I will be writing several articles in the next few weeks that pay particular attention to the pulmonary complications of pregnancy. There are major physiologic changes occurring in pregnancy that pertain specifically to the lungs and chest wall. These alterations are normal and are a result of the effects of the hormonal changes noted in pregnancy. In addition mechanical and circulatory changes occur that effect the respiratory system. A common example of these changes in pregnancy is an increase in minute ventilation. This is the amount of air that you breathe per minute. The increase occurs because of an increase in the volume of the average breath that is taken.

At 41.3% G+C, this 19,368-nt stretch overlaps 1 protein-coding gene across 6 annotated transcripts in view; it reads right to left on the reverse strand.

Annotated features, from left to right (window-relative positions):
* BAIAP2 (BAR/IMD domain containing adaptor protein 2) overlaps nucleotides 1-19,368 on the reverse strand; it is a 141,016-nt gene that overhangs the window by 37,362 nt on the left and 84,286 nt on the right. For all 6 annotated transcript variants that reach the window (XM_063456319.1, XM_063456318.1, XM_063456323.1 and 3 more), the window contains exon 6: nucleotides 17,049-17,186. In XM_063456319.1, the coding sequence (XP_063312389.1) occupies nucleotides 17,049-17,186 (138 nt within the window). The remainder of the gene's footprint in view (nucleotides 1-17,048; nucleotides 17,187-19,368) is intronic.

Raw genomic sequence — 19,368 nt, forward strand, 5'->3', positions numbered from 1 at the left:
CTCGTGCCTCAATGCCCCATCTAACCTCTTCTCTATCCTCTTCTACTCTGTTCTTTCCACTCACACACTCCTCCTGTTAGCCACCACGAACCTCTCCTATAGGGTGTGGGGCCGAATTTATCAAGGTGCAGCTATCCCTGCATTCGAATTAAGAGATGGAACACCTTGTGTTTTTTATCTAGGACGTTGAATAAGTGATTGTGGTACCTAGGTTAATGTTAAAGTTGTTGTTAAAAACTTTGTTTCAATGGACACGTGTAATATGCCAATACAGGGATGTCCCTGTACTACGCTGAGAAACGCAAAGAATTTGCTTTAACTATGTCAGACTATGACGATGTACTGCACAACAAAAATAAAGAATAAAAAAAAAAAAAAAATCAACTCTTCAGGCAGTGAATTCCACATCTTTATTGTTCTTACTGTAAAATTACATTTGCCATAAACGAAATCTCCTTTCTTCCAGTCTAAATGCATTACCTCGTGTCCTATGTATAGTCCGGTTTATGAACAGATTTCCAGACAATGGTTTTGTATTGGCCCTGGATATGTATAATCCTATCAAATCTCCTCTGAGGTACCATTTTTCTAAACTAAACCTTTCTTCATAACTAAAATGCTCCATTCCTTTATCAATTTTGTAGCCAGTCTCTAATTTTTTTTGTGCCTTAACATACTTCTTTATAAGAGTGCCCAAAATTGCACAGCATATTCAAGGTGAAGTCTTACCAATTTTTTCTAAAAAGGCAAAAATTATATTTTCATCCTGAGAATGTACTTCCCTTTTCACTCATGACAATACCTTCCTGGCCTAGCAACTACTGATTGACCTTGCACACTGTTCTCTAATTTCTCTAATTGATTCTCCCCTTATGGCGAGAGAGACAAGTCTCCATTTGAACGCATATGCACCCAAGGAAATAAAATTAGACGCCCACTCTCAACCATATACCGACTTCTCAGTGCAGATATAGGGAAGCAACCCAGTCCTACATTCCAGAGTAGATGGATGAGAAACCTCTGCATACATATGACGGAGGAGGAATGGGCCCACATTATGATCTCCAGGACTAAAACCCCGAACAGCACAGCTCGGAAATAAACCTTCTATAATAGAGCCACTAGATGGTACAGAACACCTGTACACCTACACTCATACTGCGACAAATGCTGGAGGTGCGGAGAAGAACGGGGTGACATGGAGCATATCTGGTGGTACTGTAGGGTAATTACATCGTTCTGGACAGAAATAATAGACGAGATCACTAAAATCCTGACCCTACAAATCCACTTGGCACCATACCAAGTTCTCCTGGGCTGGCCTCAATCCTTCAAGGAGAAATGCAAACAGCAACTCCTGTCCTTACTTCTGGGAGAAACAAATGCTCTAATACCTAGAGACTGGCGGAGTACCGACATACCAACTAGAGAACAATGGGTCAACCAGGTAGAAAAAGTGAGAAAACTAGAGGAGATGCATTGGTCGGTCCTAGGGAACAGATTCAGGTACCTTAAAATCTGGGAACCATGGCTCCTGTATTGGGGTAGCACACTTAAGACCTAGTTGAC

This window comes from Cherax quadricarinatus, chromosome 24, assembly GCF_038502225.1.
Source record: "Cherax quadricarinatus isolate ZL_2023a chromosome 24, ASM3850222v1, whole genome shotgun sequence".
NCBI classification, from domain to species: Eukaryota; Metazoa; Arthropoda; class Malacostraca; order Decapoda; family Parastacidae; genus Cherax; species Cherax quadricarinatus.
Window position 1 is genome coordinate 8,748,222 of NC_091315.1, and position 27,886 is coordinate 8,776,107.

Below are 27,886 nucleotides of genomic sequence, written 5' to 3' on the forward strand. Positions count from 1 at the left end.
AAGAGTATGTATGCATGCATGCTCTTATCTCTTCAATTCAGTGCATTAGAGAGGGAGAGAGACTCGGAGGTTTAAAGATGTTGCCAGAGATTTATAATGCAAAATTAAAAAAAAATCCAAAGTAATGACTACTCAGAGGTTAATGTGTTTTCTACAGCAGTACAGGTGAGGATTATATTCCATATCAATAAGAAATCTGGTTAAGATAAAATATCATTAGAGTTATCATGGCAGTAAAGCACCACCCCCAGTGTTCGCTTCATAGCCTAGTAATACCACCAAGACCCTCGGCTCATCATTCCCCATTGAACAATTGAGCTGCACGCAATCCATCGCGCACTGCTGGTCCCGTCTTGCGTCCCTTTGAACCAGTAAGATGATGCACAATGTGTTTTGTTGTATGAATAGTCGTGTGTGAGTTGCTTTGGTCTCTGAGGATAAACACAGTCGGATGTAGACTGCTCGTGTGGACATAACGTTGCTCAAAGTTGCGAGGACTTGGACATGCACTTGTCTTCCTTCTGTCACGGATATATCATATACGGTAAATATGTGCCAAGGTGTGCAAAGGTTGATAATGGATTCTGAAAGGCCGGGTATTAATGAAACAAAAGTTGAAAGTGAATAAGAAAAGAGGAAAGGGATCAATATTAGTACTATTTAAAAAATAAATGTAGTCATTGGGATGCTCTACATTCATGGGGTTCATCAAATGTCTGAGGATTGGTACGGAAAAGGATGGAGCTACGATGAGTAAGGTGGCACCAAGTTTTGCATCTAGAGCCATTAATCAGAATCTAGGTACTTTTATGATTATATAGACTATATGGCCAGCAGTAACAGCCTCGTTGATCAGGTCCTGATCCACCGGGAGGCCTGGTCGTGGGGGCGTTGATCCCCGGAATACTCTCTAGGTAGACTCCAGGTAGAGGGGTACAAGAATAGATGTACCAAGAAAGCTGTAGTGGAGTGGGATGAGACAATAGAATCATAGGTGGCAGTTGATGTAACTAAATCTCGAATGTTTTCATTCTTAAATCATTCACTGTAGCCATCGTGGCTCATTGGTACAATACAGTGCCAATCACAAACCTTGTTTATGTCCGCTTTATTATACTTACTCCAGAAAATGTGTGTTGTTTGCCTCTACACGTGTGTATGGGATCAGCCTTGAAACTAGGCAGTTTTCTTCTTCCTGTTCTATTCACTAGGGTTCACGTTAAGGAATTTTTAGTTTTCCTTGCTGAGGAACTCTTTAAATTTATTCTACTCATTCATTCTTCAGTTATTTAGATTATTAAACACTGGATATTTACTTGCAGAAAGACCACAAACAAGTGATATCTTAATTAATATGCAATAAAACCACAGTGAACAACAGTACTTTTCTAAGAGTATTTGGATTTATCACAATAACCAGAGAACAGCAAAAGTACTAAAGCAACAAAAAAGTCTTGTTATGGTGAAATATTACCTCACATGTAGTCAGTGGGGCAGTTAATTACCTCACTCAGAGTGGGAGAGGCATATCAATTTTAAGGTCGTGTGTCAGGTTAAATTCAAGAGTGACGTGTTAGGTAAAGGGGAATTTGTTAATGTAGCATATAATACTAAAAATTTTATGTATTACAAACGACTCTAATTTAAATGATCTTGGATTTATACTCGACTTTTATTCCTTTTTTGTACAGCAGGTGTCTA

A hormone called relaxin alters the ligamentous attachment of the rib cage and changes the movement of the diaphragm to accommodate the enlarging uterus. These anatomic changes cause a reduced ability for the chest to expand. As a result of these anatomic changes and the increase in minute ventilation, about 75% of women report shortness of breath with activity by 30 weeks of gestation. This sensation is often referred to as the “physiologic dyspnea (shortness of breath) of pregnancy”. In order to differentiate the normal physiologic shortness of breath from abnormal shortness of breath due to disease, requires an understanding of the physiologic changes of the respiratory system during pregnancy. Surprisingly, many tests, such as spirometry, remain normal during pregnancy, but pregnancy alters oxygen levels and blood gas analysis. Look for future articles on pregnancy and pulmonary disease.